Radar med källtext_org.png
White papers

The business value of data and integration

Only 2 out of 10 companies consider themselves to have the insights and ability to work with their data vertically within the organization. And only 1 in 10 consider themselves able to work cross-functionally with their data.

This is worrying when you consider that the competitiveness of Swedish companies depends on a high degree of digitalization and process automation - we simply cannot afford to be inefficient in this area!

Freddie Rinderud.jpg

On average, companies derive only 25 percent of the value they expected internally from digital initiatives and only 30 percent of the expected external value.

Freddie Rinderud, Radar Group

Businesses with over 1,000 employees have an average of 288 different applications, making it difficult to use data effectively across different parts of the company. Also, managing so many applications is expensive. The fact that businesses often find it difficult to get the full value of their digital investments is probably due to the gap between the core business and the IT department, as well as the amount of applications and data a business handles.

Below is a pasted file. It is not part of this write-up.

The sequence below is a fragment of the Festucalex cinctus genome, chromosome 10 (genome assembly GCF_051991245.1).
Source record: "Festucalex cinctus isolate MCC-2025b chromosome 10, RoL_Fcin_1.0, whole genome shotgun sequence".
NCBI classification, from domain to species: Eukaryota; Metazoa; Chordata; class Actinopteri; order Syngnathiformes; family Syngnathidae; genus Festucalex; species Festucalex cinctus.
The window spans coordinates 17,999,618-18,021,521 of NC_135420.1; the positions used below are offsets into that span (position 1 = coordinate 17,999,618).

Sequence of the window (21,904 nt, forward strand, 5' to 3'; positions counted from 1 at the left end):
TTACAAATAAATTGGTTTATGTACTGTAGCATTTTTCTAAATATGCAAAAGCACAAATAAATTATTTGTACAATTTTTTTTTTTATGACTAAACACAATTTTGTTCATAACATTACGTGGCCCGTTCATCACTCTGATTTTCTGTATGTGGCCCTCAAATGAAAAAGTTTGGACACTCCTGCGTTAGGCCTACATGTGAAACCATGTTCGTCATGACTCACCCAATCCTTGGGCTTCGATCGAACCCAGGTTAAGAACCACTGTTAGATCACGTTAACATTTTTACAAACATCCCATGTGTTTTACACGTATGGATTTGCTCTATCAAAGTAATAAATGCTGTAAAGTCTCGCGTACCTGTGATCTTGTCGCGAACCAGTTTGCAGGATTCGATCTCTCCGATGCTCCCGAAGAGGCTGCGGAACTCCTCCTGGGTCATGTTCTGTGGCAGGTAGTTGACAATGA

What do you need to succeed?

So what characterizes the companies that manage to work successfully with their data? How far have Nordic businesses come in terms of data and integration maturity, what business benefit do they create with data, and what do the businesses that succeed best do differently compared to others?

This and much more is addressed in the report, which was produced in collaboration with the independent analyst firm Radar Group.

RADAR - Executive summary - The business value of data and integration - 2023 v1.1_Page_1.jpg

Do you want to read the
Executive Summary of the report?

Fill in the form below and we will send you an email with a download link.